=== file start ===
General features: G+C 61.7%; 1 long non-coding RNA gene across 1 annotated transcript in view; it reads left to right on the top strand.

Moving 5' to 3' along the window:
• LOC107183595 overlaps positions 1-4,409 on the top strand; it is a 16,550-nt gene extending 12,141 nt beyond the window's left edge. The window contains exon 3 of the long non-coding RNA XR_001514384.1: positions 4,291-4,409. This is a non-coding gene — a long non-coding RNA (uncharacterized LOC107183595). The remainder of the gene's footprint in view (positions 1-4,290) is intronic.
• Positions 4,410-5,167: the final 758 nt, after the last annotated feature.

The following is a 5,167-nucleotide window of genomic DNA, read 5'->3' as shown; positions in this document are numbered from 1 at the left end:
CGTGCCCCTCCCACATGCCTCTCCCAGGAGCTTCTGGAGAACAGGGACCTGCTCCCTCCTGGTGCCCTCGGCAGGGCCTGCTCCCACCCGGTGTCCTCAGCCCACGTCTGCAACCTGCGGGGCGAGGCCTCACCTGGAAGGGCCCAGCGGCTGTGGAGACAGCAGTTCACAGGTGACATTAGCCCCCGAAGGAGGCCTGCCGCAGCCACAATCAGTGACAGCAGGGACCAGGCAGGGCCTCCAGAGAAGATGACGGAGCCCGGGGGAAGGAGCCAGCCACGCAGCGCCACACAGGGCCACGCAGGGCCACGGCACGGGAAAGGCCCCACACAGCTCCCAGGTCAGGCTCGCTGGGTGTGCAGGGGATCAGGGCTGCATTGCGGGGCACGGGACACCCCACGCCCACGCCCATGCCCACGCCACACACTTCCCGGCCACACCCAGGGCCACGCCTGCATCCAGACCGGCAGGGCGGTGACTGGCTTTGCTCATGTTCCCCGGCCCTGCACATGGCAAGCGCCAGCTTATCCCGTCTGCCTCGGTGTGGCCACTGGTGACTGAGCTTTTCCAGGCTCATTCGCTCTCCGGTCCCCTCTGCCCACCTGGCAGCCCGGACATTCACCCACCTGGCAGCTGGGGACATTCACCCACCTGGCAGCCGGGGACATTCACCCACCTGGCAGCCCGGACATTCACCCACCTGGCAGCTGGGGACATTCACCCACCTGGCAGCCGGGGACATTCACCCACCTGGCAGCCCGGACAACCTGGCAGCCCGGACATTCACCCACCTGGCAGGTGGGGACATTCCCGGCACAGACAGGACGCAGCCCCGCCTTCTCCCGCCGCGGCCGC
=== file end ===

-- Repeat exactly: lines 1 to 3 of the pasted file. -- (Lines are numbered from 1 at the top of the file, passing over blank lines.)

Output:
General features: G+C 61.7%; 1 long non-coding RNA gene across 1 annotated transcript in view; it reads left to right on the top strand.

Moving 5' to 3' along the window:
• LOC107183595 overlaps positions 1-4,409 on the top strand; it is a 16,550-nt gene extending 12,141 nt beyond the window's left edge. The window contains exon 3 of the long non-coding RNA XR_001514384.1: positions 4,291-4,409. This is a non-coding gene — a long non-coding RNA (uncharacterized LOC107183595). The remainder of the gene's footprint in view (positions 1-4,290) is intronic.